|BARRY WEBBER - Commercial Director, West Ham United|
Tuesday, 31 August 2010 14:32
By Tristan Mann, News Editor
Barry Webber is Commercial Director at West Ham United. Previously he held the same position at Newcastle United and before that was Head of Sport for AEG Sponsorship.
Barry has also held the position of Commercial Manager for the International Tennis Federation. Before he moved in to sport, he was Director of Sales at IT provider Compusys.Barry Webber's
What is the latest on the club’s proposed move to the Olympic Stadium after the London 2012 Games?
We plan to bring "soul into London sports" by combining football, athletics, cricket and entertainment in one place, creating a lasting legacy for the UK from the 2012 Olympics. It would be two big regenerations schemes in one – our Upton Park site could be developed, helping the district, and then the area around the Olympic stadium. We can’t see a better use for the stadium than what we are proposing and we are working extremely well and extremely closely with Newham council with a dedicated team to try and make this happen. We are confident that our journey to the stadium will happen.
There will be various proposals during the course of this year, but the club is planning on having a say and having a place at the stadium in the next four to six years.
Selling commercial sponsorship in sport can be a very long-term thing. How do you reconcile this with short-term targets?
If we’re talking about sponsorship, there generally aren’t targets that are short-term, like month to month, unless you do it match to match. So whether it’s man of the match sponsorship, or whether it’s match sponsor, or kit sponsor, or dressing room sponsor, that can be match by match and is obviously targeted within the corporate sales team and that is sold on an individual basis rather than a seasonal basis.
If you’re talking official partner level, where the investment is six figures of course, there aren’t any monthly targets, and everything I do is about long-term commitment.
With the news that Tottenham Hotspur and Middlesbrough struggling to find suitable shirt sponsors for the new season, how important is it for West Ham that the club has a deal with SBOBET until 2013?
Obviously we are very proud to have SBOBET as a main sponsor and again it comes back to the last question about long-term commitment, where most brands now talk about ROI, you can’t get that unless you invest long-term into a partnership with drive and activate a partnership. Your fans know what that means; the only way to get your message across is by investing a continued message into the same fan base.
So for us it’s great, obviously we’ve got a commitment from SBOBET, who play a huge role in the gaming industry. I can’t speak on behalf of Spurs or Middlesbrough. It comes down to location, it comes down to the league they play in, it comes down also to the club strategy and vision, and you have to align that with various brands and which brands might buy into that.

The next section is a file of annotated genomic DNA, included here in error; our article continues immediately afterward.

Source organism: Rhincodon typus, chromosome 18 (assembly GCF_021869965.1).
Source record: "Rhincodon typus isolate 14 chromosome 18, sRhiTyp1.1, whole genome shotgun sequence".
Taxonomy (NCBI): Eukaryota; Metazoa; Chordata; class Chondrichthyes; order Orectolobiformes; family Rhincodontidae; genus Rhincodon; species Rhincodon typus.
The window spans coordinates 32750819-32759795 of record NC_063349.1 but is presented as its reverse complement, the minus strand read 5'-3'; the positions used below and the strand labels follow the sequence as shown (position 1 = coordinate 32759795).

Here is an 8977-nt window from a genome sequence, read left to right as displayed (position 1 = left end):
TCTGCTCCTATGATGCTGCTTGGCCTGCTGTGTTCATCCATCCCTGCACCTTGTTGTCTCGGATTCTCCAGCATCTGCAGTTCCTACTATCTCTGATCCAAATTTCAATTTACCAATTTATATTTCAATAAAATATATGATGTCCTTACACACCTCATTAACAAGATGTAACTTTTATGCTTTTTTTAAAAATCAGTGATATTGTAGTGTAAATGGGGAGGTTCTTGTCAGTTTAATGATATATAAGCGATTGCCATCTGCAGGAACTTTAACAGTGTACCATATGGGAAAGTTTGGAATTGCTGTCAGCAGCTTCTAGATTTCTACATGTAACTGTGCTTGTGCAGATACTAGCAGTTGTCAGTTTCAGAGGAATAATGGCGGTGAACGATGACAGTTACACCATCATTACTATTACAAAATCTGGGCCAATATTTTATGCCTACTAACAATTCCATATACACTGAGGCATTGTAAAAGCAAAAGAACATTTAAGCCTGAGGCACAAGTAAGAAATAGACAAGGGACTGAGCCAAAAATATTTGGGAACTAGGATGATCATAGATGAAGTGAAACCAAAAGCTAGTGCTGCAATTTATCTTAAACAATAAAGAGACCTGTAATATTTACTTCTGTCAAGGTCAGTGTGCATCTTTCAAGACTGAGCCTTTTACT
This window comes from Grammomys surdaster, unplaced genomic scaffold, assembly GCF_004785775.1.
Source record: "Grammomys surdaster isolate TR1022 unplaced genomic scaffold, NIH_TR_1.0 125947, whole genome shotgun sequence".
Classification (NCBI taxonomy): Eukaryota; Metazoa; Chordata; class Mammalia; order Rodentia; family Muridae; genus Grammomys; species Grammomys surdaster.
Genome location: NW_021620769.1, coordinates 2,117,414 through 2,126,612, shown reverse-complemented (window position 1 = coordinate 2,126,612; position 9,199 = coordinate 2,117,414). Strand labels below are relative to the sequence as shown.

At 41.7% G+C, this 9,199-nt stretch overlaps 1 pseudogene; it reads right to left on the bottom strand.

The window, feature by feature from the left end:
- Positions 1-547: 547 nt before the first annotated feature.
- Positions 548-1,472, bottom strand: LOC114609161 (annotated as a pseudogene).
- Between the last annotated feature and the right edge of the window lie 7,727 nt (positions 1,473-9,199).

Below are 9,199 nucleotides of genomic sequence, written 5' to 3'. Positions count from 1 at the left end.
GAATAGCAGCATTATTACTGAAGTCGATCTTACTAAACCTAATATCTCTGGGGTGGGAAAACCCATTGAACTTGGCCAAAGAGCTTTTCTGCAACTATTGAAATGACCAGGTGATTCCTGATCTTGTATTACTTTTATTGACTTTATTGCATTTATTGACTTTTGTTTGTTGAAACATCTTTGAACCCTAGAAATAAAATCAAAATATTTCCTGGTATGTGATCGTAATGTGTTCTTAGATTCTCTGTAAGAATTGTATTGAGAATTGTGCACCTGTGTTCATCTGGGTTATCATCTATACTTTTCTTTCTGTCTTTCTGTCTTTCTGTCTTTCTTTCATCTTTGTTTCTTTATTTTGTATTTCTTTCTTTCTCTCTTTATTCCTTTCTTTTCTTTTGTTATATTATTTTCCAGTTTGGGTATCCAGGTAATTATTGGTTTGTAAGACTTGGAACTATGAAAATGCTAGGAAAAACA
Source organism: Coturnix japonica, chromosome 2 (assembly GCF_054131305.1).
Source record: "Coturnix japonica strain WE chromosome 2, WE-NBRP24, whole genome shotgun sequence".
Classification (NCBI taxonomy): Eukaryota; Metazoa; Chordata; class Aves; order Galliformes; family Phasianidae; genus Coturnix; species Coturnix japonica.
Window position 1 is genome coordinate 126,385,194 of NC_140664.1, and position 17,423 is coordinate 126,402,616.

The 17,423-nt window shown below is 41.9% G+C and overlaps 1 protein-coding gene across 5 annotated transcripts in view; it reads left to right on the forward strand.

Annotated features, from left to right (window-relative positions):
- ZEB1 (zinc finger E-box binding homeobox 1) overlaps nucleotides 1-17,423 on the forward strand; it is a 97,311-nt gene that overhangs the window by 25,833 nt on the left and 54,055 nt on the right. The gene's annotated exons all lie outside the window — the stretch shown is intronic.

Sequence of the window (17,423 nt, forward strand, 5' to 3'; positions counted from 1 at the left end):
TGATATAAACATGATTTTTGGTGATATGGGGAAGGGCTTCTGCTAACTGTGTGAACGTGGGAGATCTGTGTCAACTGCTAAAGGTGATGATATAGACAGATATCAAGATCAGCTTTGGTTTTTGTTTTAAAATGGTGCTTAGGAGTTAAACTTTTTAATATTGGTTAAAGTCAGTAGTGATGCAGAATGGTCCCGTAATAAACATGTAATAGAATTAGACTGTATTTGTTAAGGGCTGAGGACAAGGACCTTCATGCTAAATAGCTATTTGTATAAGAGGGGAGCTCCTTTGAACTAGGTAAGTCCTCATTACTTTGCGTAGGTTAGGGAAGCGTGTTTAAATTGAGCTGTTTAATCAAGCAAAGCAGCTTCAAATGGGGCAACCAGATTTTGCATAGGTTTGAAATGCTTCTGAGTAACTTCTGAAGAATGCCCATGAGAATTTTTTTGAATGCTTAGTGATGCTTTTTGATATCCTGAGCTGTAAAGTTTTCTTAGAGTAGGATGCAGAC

Spurs are now in the Champions League, and are a big London club with a big, loyal fan base, and they’ve just done a deal with Autonomy. I mean the market is tough, let’s not kid ourselves, there is a lot of choice out there for brand directors, and clubs have to be more astute about how they approach them and how they tell their story.
You only moved to West Ham a couple of months ago. Do you have a formal marketing strategy written down, or is that still a work in progress?
We are defining a global marketing strategy for West Ham, unlike with Newcastle. I mean Newcastle is a very big club and has a very big and loyal following, but it’s a one city one club situation. There was a question of do they need to grow their brand? I would say yes, I think they do, but would they see that themselves, I question that! The black and white of Newcastle is world famous, yet like other clubs, how much money that generates for the NUFC is minimal. West Ham is a global brand. I hate to use that term but we have fans forums and fanbases all across the world. The fact we are London-based, we are the closest Premier League club to mainland Europe. Especially considering we are so close to Stratford, it’s only a two hour commute into Paris.
So we are defining a global strategy and it’s all about content. Also we have SBOBET as our main sponsor, and there’s a lot we can do with them in Asia to immerse the public in the partnership and who West Ham are.
And just how far ahead have set you set any formal targets?
It’s a work in progress, I mean there’s no point saying “We want to have X amount of fans by this point”, but what we can do is be quite creative about how we engage with our foreign fanbase. We use the academy, which is world famous. We have already set that up with soccer leagues in the United States; we are immersing our academy skills set into American soccer, so the legacy is already there.
With regards to Asia, like I said, we have SBOBET, and we know our fans, we know where they are, and so it’s just a work in progress. We’ve just launched a Facebook page which in the first seven days of launching it has got 56,000 members, which is huge.